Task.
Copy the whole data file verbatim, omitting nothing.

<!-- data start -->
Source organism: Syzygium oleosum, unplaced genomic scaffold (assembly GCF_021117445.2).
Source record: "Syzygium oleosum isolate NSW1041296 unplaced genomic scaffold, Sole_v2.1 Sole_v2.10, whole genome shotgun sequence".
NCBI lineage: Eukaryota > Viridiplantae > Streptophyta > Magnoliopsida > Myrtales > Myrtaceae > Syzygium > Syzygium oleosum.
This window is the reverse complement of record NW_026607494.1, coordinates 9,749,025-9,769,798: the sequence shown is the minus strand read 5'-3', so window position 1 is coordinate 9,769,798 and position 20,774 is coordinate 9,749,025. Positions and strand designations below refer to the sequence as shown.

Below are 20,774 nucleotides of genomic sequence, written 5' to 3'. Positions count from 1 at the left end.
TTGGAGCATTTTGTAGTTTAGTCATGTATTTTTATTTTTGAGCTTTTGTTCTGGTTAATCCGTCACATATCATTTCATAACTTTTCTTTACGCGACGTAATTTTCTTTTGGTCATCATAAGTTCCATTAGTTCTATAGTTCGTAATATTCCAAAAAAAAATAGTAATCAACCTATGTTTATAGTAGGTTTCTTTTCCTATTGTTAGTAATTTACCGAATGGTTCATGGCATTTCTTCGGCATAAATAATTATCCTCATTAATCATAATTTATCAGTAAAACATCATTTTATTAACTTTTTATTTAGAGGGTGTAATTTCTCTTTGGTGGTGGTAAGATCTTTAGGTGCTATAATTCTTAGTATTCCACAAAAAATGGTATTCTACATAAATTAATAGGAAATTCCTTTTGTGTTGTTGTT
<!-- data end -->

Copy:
Source organism: Syzygium oleosum, unplaced genomic scaffold (assembly GCF_021117445.2).
Source record: "Syzygium oleosum isolate NSW1041296 unplaced genomic scaffold, Sole_v2.1 Sole_v2.10, whole genome shotgun sequence".
NCBI lineage: Eukaryota > Viridiplantae > Streptophyta > Magnoliopsida > Myrtales > Myrtaceae > Syzygium > Syzygium oleosum.
This window is the reverse complement of record NW_026607494.1, coordinates 9,749,025-9,769,798: the sequence shown is the minus strand read 5'-3', so window position 1 is coordinate 9,769,798 and position 20,774 is coordinate 9,749,025. Positions and strand designations below refer to the sequence as shown.

Below are 20,774 nucleotides of genomic sequence, written 5' to 3'. Positions count from 1 at the left end.
TTGGAGCATTTTGTAGTTTAGTCATGTATTTTTATTTTTGAGCTTTTGTTCTGGTTAATCCGTCACATATCATTTCATAACTTTTCTTTACGCGACGTAATTTTCTTTTGGTCATCATAAGTTCCATTAGTTCTATAGTTCGTAATATTCCAAAAAAAAATAGTAATCAACCTATGTTTATAGTAGGTTTCTTTTCCTATTGTTAGTAATTTACCGAATGGTTCATGGCATTTCTTCGGCATAAATAATTATCCTCATTAATCATAATTTATCAGTAAAACATCATTTTATTAACTTTTTATTTAGAGGGTGTAATTTCTCTTTGGTGGTGGTAAGATCTTTAGGTGCTATAATTCTTAGTATTCCACAAAAAATGGTATTCTACATAAATTAATAGGAAATTCCTTTTGTGTTGTTGTT